It occurred to me after recording these songs that other people might benefit from what I had to say about losing Stevie -- people who were suffering from depression, or those who had experienced loss. The American Foundation for Suicide Prevention was responsive to my efforts, and subsequently put my music on their website. Through a special charity CD I dedicated to survivors of suicide, and of course to my beautiful Stevie, money continues to be raised for the Foundation.
At SPAN USA's annual National Suicide Prevention Awareness Event in July, I sung one of my songs to hundreds of suicide survivors from around the country. There was a 10-year-old boy who lost his father; a woman who lost her brother; a man who lost both his father and his son. To be able to sing about my loss to other people who have been similarly affected was truly incredible.
Stevie brought me tremendous joy in life, and her spirit will always be an inspiration to me. While her death brought me great sadness, it also propelled me to make changes in my own life that I was never able to before. She was so free, and always encouraged me to do what I wanted to do on the deepest levels. How could I not be inspired by her? And knowing that my music has provided comfort to people experiencing loss and depression has been rewarding beyond description. One man from Canada told me that my songs helped him cope with the loss of his son. Another woman suffering with depression contacted me after hearing my music and seeing Stevie's picture on my website. Subsequently she is getting help, and has made a decision to try to heal. Most importantly, she has made a decision to live. Stories like these are so meaningful to me, because I felt so helpless in losing Stevie. To think I could make a positive difference in someone else's life from something that came out of such tragedy in my own life is unbelievable. Stevie Miller will not be forgotten.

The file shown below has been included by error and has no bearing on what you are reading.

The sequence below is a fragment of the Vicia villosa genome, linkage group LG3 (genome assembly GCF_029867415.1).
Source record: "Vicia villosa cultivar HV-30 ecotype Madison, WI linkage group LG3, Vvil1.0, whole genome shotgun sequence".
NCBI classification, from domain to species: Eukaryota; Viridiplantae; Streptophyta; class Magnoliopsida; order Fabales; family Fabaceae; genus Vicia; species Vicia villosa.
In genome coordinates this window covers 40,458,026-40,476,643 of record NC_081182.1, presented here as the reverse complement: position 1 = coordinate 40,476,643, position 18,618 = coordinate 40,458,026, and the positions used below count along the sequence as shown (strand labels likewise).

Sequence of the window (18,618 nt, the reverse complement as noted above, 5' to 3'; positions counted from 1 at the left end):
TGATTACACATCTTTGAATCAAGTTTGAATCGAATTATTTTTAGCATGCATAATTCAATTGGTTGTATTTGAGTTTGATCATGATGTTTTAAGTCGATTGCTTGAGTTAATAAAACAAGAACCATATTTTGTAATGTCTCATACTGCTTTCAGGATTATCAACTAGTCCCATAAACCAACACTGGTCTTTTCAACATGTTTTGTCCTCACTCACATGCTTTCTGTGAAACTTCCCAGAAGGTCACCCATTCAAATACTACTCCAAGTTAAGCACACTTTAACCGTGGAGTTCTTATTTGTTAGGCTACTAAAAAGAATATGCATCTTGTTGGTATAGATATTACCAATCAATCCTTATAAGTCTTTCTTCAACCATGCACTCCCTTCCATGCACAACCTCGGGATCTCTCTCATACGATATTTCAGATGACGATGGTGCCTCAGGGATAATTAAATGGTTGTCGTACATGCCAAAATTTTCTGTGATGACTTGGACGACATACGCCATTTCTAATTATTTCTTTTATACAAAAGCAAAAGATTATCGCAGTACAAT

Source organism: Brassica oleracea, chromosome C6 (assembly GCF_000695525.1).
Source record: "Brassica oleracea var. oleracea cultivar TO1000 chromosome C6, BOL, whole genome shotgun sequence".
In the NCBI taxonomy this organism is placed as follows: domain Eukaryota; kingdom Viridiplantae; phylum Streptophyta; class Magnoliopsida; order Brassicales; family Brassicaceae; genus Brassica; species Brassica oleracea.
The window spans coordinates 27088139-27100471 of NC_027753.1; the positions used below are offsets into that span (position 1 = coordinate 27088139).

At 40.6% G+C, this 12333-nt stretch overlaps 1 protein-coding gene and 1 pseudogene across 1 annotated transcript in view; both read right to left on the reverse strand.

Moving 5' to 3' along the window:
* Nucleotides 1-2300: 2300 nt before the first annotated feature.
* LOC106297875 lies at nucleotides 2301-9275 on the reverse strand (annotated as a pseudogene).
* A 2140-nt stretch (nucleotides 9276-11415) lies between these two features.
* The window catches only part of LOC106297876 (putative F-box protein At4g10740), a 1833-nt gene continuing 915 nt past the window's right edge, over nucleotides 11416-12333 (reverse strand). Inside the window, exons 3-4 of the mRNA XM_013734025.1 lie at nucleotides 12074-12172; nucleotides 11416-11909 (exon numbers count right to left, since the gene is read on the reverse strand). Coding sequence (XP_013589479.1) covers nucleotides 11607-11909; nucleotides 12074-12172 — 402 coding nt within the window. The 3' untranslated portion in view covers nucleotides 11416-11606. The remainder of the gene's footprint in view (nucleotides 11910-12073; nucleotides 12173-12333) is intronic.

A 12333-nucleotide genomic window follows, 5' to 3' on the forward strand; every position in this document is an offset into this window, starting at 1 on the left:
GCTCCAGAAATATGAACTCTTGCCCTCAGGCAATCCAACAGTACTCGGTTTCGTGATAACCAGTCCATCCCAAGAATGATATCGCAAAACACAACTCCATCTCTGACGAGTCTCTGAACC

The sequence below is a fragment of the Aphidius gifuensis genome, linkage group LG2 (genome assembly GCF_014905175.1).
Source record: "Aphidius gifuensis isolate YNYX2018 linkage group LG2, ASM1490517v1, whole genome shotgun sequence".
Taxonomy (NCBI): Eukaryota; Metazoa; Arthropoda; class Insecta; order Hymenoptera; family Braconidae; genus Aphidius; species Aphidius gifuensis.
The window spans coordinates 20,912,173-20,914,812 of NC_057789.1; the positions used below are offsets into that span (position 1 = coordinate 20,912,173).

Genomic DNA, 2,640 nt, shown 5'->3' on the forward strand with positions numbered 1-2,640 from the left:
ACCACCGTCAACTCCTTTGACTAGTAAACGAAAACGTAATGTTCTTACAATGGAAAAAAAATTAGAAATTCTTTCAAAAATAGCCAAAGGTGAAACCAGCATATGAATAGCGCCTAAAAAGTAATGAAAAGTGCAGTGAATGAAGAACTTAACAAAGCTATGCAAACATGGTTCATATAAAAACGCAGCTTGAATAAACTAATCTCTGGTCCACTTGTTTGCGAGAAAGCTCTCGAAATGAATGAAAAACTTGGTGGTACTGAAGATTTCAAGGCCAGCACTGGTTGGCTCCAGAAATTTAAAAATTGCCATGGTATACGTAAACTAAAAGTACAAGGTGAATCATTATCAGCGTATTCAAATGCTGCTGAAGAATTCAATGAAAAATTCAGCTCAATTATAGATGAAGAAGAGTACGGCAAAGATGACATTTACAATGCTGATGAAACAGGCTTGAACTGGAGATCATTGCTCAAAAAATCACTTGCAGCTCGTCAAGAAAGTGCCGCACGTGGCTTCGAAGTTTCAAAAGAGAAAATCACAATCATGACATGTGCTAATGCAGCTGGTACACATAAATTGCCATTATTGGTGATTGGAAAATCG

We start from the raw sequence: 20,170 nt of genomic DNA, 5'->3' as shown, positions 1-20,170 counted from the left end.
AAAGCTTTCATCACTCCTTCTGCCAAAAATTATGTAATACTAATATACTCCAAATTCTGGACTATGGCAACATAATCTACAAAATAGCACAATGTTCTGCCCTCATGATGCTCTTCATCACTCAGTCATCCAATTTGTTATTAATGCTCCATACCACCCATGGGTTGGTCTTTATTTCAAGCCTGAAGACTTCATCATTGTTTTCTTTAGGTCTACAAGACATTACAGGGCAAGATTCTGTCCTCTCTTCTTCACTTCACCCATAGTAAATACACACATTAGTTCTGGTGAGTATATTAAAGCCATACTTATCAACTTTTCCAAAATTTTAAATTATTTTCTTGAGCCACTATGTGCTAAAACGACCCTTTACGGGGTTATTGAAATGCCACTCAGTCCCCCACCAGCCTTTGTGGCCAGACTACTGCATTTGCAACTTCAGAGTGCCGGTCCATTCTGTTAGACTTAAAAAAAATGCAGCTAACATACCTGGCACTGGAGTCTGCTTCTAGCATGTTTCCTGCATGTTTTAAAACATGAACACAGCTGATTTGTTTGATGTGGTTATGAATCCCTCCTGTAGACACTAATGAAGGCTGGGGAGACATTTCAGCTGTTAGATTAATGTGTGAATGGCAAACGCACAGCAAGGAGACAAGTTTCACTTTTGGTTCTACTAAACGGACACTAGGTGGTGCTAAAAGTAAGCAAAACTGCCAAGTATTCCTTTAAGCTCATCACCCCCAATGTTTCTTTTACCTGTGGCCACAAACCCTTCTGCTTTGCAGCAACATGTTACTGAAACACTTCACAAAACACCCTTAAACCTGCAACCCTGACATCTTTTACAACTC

For more on Erik, go to www.erikhendin.com.